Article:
The controversial Bill Clinton portrait with the secret etching of Monica Lewinsky's dress is currently sitting in a storage unit. And no -- not because of the media storm that's enveloped it in the last week.
Bethany Bentley, head of communications at the gallery at the National Gallery of Art, told the Hollywood Reporter Wednesday that the painting actually hasn't been on display to the public since 2009.
She went on to explain that the portrait is just one of 10 Bill Clinton portraits the Gallery of Art has on hand and that it was simply rotated out, no external pressure to remove it whatsoever.
Bentley also said she learned about the painter Nelson Shanks' hidden reference this week following the Philadelphia Daily News interview.
Meanwhile -- as weird stories like these force us to recall a time when the 24-yeard-old intern was nothing but a "blue dress" -- Lewinsky is actively trying to reclaim her narrative.
After taking a long absence from the public stage, Monica Lewinsky is making it her mission post-Clinton scandal to end cyberbullying once and for all. Later this month, that'll mean drawing upon her own experiences as a subject of online ridicule to give her very own TED Talk.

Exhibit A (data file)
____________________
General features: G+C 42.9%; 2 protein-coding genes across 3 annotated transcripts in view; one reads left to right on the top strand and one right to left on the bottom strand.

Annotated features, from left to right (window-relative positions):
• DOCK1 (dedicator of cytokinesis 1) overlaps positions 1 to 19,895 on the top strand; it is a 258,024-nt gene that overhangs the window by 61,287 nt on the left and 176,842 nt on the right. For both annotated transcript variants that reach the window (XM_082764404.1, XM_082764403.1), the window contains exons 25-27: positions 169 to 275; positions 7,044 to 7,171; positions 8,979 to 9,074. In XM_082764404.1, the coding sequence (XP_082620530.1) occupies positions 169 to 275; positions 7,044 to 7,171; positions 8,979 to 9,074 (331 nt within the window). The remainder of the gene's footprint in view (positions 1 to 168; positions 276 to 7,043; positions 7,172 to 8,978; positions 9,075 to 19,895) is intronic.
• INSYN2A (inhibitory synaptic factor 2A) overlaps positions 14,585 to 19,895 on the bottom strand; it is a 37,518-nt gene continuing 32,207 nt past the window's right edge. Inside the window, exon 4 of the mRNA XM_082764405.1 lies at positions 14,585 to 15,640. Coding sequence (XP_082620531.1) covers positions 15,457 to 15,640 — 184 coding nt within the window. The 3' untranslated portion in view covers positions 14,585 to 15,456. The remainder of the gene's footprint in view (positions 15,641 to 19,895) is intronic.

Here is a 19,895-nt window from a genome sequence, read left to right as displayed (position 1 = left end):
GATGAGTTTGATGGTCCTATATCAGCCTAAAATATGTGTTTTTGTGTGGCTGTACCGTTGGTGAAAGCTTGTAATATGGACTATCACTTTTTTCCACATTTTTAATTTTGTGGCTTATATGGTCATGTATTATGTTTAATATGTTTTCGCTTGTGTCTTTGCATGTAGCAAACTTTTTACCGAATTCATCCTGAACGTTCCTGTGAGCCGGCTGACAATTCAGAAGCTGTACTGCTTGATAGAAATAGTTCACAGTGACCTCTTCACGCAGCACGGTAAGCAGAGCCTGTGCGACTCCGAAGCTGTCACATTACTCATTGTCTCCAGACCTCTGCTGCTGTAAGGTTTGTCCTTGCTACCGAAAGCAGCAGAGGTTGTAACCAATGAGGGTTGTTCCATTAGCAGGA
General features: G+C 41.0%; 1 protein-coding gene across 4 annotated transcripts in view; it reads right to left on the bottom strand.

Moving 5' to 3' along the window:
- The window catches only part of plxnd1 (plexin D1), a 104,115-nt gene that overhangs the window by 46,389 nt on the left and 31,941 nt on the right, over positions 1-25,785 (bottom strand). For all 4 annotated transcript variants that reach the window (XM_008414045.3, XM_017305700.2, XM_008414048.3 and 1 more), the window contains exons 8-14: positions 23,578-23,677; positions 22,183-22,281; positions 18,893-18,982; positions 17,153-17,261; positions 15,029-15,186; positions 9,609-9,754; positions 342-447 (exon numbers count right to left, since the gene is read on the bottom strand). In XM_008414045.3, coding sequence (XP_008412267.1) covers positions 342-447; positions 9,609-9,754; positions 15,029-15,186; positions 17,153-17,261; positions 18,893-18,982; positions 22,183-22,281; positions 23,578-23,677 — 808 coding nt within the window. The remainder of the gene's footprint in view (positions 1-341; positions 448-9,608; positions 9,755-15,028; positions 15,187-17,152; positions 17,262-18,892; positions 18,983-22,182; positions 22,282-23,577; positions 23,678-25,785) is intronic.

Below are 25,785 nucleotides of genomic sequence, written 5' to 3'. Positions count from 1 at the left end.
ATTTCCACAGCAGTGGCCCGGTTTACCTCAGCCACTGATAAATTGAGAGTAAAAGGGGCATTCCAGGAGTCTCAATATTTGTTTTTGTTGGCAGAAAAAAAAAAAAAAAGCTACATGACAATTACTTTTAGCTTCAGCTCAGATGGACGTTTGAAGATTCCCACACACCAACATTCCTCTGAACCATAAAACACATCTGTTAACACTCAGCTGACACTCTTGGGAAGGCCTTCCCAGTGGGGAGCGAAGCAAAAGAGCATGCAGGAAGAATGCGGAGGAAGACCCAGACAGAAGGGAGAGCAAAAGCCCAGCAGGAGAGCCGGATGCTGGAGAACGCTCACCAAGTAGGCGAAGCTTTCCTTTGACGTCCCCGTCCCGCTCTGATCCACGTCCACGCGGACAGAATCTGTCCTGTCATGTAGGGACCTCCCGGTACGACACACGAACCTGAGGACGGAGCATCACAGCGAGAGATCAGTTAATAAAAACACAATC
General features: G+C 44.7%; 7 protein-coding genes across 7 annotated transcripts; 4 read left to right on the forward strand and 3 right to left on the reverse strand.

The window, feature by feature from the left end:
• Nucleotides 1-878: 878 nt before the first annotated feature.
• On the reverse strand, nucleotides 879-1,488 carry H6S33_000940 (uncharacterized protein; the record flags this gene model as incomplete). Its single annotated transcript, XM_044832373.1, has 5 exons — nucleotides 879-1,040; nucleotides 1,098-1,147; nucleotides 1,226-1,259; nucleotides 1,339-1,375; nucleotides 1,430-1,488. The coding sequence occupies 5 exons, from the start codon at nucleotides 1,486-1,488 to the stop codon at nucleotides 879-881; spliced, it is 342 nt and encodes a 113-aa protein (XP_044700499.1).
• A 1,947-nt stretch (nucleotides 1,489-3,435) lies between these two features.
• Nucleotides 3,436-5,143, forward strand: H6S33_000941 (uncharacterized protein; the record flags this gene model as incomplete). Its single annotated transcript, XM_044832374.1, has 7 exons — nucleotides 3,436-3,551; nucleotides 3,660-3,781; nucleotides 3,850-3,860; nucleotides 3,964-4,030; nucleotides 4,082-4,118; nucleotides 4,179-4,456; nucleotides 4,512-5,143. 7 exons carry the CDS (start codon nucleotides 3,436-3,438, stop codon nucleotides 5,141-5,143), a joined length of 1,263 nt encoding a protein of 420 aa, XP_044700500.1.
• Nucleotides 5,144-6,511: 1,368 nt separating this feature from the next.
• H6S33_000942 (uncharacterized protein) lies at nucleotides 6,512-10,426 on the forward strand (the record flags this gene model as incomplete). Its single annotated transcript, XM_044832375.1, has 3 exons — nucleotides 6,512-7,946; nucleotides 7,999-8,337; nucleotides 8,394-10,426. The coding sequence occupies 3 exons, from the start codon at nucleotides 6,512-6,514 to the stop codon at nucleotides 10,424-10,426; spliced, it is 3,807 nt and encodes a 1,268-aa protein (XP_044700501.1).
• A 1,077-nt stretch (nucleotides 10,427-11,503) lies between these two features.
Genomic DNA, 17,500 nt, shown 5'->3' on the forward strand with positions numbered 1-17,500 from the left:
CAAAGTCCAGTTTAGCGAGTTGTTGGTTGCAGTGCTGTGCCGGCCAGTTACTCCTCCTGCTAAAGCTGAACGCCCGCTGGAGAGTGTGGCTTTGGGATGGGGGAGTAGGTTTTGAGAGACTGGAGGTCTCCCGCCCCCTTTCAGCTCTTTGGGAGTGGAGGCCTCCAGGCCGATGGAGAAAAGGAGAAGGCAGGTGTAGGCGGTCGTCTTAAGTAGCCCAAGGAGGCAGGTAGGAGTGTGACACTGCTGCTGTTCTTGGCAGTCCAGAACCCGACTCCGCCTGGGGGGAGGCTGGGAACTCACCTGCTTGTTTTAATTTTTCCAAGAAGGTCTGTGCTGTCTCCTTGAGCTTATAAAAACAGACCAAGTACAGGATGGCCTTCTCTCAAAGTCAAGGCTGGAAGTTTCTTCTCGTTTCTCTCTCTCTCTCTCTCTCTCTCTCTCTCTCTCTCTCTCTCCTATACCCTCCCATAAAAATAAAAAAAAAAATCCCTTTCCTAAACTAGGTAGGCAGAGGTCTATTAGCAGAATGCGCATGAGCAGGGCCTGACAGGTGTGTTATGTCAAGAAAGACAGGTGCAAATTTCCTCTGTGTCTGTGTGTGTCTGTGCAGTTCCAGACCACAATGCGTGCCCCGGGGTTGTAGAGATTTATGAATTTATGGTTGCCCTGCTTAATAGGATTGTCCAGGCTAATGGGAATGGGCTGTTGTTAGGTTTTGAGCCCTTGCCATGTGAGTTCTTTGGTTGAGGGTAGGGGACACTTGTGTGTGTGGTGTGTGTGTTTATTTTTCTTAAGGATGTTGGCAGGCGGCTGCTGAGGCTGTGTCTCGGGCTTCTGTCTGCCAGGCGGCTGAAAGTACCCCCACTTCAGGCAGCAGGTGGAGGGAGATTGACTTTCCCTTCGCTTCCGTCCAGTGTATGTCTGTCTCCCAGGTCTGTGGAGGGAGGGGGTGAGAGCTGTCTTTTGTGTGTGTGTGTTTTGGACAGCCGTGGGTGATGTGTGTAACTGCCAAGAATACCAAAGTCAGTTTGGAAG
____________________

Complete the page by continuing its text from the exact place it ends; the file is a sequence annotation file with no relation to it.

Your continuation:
The speech will be part of TED's "Truth and Dare" series in Vancouver, Canada and will air March 19. Lewinsky's material will revolve around issues of Internet safety and bullying, much in the same vein as her tearful 30 Under 30 Forbes Speech in Philadelphia she gave in October 2014.
While speaking about how Internet-induced shame trickled into her life, she said:
“Staring at the computer screen, I spent the day shouting: ‘oh my god!’ and ‘I can’t believe they put that in’ or 'That’s so out of context.' And those were the only thoughts that interrupted a relentless mantra in my head: ‘I want to die.’”
According to Monica Lewinsky's TED bio, she "advocates for a safer and more compassionate social media environment."
Here's the full listing below:
Monica Lewinsky advocates for a safer and more compassionate social media environment, drawing from her unique experiences at the epicenter of a media maelstrom in 1998.
After becoming the focus of the history-changing federal investigation into her private life, Monica Lewinsky found herself, at 24-years-old, one of the first targets of a “culture of humiliation”: a now-familiar cycle of media, political and personal harassment – particularly online.
Lewinsky survived to reclaim her personal narrative. During a decade of silence she received her Masters in Social Psychology from the London School of Economics and Political Science. In 2014, Lewinsky returned to the public eye with an acclaimed essay for Vanity Fair, which has been nominated for a National Magazine Award for best Essay Writing, and with a widely viewed speech at Forbes’ 30 Under 30 Summit.